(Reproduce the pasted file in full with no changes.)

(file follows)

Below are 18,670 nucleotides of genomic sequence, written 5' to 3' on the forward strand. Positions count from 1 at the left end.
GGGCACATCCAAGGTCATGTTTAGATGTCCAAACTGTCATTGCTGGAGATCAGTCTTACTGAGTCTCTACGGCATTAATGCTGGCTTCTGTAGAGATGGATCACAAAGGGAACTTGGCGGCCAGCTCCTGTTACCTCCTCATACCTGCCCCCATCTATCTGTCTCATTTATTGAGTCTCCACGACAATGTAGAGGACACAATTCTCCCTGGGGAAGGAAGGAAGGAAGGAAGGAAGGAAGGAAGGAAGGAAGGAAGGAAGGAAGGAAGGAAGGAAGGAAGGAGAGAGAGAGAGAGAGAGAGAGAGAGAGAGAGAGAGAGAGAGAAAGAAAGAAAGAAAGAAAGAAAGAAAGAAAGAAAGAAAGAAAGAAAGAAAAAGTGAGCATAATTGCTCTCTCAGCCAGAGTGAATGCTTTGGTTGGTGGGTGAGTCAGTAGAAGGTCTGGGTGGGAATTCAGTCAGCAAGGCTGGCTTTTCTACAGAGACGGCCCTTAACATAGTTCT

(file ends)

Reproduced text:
Below are 18,670 nucleotides of genomic sequence, written 5' to 3' on the forward strand. Positions count from 1 at the left end.
GGGCACATCCAAGGTCATGTTTAGATGTCCAAACTGTCATTGCTGGAGATCAGTCTTACTGAGTCTCTACGGCATTAATGCTGGCTTCTGTAGAGATGGATCACAAAGGGAACTTGGCGGCCAGCTCCTGTTACCTCCTCATACCTGCCCCCATCTATCTGTCTCATTTATTGAGTCTCCACGACAATGTAGAGGACACAATTCTCCCTGGGGAAGGAAGGAAGGAAGGAAGGAAGGAAGGAAGGAAGGAAGGAAGGAAGGAAGGAAGGAAGGAAGGAAGGAGAGAGAGAGAGAGAGAGAGAGAGAGAGAGAGAGAGAGAGAGAAAGAAAGAAAGAAAGAAAGAAAGAAAGAAAGAAAGAAAGAAAGAAAGAAAAAGTGAGCATAATTGCTCTCTCAGCCAGAGTGAATGCTTTGGTTGGTGGGTGAGTCAGTAGAAGGTCTGGGTGGGAATTCAGTCAGCAAGGCTGGCTTTTCTACAGAGACGGCCCTTAACATAGTTCT